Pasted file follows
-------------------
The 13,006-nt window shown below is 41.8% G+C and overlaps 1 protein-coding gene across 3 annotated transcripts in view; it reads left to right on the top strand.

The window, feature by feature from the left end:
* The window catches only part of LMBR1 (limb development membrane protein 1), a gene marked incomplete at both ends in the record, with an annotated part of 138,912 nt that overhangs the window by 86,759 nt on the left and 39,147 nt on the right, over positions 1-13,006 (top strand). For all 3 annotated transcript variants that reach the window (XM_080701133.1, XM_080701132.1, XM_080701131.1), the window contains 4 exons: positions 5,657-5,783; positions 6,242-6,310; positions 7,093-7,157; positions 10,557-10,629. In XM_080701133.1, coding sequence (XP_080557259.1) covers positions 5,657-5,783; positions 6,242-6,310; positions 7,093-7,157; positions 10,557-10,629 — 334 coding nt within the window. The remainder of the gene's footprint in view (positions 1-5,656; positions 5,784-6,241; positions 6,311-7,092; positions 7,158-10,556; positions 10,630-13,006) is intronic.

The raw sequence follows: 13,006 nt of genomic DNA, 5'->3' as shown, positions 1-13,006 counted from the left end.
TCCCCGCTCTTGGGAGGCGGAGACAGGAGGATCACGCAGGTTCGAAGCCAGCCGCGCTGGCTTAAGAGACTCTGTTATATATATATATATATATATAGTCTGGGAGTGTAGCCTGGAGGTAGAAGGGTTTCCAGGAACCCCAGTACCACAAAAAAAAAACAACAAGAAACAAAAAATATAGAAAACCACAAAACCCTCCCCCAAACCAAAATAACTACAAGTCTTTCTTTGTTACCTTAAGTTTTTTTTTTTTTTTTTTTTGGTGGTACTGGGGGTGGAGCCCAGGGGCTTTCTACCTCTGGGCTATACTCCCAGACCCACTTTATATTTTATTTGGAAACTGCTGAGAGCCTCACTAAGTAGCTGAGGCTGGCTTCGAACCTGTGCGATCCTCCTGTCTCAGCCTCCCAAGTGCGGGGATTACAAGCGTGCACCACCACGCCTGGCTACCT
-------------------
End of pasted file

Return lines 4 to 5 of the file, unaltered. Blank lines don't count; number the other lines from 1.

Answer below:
The raw sequence follows: 13,006 nt of genomic DNA, 5'->3' as shown, positions 1-13,006 counted from the left end.
TCCCCGCTCTTGGGAGGCGGAGACAGGAGGATCACGCAGGTTCGAAGCCAGCCGCGCTGGCTTAAGAGACTCTGTTATATATATATATATATATATAGTCTGGGAGTGTAGCCTGGAGGTAGAAGGGTTTCCAGGAACCCCAGTACCACAAAAAAAAAACAACAAGAAACAAAAAATATAGAAAACCACAAAACCCTCCCCCAAACCAAAATAACTACAAGTCTTTCTTTGTTACCTTAAGTTTTTTTTTTTTTTTTTTTTGGTGGTACTGGGGGTGGAGCCCAGGGGCTTTCTACCTCTGGGCTATACTCCCAGACCCACTTTATATTTTATTTGGAAACTGCTGAGAGCCTCACTAAGTAGCTGAGGCTGGCTTCGAACCTGTGCGATCCTCCTGTCTCAGCCTCCCAAGTGCGGGGATTACAAGCGTGCACCACCACGCCTGGCTACCT